Republicans Vow To Continue Investigations Even If Hillary Clinton Wins The White House
House Republicans are vowing to continue their investigations even if Hillary Clinton wins the White House.
Republicans on Capitol Hill are vowing that they will continue their investigations of Hillary Clinton even if she wins the White House:
Top GOP lawmakers on both sides of the Capitol are vowing that their investigations of Hillary Clinton will continue even if she wins the White House in November.
Indeed, the FBI wrapped up its investigation of Hillary Clinton’s use of a private email server this summer, but congressional Republicans say they’re just getting started.
House Oversight Chairman Jason Chaffetz (R-Utah) wants answers on the deletion of Clinton emails he says may constitute “destruction of evidence” — and he’s willing to use subpoenas to get them. House Intelligence Chairman Devin Nunes (R-Calif.) is working on a bill to pull the security clearance of anyone who broke rules governing confidential information, a jab aimed squarely at Clinton and her top aides.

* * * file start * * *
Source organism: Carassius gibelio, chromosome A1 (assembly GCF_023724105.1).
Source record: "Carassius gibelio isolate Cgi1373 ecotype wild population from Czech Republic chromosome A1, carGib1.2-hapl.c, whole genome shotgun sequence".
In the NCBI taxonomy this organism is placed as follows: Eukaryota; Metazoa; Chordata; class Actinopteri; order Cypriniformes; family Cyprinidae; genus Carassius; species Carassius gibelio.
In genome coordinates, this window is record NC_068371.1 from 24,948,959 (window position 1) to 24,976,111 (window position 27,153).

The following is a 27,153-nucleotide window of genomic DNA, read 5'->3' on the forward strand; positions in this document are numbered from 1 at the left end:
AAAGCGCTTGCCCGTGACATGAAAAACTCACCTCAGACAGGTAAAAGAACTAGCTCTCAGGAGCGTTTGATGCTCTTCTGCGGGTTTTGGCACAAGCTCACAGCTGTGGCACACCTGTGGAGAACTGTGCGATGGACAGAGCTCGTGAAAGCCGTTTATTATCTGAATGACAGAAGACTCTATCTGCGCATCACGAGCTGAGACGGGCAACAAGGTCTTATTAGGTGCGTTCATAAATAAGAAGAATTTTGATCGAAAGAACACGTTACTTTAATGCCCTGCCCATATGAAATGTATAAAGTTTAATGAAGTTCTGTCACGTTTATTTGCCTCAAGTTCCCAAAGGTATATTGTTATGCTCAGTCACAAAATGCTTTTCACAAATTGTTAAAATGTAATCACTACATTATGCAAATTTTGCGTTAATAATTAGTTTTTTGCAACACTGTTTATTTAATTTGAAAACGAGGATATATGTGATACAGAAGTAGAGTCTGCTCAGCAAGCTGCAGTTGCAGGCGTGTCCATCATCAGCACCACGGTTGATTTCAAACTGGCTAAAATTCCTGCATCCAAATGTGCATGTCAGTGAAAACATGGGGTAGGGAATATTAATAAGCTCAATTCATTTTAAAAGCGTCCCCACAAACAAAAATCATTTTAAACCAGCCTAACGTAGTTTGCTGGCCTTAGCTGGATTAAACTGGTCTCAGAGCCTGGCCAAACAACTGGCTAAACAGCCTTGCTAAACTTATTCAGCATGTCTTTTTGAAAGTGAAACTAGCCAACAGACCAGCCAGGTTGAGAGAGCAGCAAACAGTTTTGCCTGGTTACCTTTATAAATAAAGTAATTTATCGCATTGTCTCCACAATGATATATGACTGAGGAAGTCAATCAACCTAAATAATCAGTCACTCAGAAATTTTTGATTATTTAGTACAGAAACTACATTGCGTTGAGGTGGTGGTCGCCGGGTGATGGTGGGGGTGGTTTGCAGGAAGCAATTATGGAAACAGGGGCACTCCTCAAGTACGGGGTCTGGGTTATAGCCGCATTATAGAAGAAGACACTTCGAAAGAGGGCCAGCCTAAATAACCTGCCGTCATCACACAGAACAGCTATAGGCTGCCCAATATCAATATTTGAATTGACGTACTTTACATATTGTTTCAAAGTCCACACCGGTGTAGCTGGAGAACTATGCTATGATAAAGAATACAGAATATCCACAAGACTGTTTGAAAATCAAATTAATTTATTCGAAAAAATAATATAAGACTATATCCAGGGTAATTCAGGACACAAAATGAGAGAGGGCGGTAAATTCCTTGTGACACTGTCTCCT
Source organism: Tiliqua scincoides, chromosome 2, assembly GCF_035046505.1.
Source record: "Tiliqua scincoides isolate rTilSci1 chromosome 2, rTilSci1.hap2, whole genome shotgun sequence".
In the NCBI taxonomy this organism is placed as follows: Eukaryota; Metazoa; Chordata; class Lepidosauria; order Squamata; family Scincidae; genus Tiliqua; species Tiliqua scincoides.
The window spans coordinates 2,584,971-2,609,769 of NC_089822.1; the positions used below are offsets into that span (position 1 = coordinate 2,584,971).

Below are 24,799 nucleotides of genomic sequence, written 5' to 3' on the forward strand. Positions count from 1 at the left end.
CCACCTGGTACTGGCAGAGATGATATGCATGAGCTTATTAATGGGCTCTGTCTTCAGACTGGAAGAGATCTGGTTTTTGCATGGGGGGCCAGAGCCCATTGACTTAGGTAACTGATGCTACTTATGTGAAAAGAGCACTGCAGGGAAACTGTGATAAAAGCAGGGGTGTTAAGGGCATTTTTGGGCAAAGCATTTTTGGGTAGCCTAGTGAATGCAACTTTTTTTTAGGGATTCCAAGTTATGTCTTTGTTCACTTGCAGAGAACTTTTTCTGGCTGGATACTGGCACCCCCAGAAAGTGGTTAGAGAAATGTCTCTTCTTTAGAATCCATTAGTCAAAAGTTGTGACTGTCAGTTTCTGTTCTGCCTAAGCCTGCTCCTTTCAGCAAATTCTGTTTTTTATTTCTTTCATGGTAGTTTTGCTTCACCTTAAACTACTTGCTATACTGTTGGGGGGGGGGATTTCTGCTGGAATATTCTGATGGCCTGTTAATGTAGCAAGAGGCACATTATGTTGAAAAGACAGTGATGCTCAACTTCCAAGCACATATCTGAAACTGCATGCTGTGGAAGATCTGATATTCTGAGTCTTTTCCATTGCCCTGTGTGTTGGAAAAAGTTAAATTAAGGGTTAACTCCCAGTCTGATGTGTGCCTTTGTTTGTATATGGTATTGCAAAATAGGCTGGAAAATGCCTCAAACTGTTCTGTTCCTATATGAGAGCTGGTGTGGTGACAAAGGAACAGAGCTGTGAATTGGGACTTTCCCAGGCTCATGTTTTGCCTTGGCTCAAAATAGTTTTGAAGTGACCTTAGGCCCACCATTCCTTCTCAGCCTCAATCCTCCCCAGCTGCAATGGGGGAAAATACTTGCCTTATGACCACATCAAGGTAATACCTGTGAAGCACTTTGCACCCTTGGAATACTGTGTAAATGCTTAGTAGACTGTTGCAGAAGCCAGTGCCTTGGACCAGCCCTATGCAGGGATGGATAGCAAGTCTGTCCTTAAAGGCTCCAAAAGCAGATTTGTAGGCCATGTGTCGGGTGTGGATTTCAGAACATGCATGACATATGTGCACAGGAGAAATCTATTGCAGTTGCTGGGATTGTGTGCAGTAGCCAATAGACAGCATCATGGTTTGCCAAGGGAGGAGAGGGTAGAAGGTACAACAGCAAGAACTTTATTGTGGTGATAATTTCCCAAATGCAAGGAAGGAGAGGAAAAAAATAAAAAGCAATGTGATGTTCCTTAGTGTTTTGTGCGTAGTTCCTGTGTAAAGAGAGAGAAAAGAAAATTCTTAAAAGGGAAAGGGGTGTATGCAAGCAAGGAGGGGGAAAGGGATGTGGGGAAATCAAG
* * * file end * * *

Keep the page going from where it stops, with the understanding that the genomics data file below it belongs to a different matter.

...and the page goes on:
And there’s percolating interest among congressional Republicans in sniffing out any connections between the Clinton Foundation and the State Department — a potential new Clinton probe inspired by reports showing foundation donors securing access to Clinton as secretary of state. CNN reported in August that FBI officials wanted to probe the Foundation connection for conflicts of interest but was slapped down by Justice officials.
Republicans have also signaled interest in diving deeper into questions of whether Clinton or her aides perjured themselves on the email matter.
“Hillary Clinton created this problem; I’m trying to untie this big tangled web,” Chaffetz (R-Utah) said in an interview this week. “I’d be derelict in my chairmanship if I didn’t pursue this with all the vigor I have.”
Sen. John Cornyn (R-Texas), the second-ranking GOP senator, offered a similar message on the Senate floor Wednesday.
“Unfortunately, [FBI] Director [James] Comey’s announcement back in July wasn’t the end of the story… because last month even more e-mails came to light that revealed the line blurred between the Clinton Foundation and the State Department under Secretary Clinton,” Cornyn said. “It is clear that major Clinton Foundation donors enjoyed great access to Secretary Clinton while she was serving as our nation’s premier diplomat. … I hope, soon, that we all get some answers.”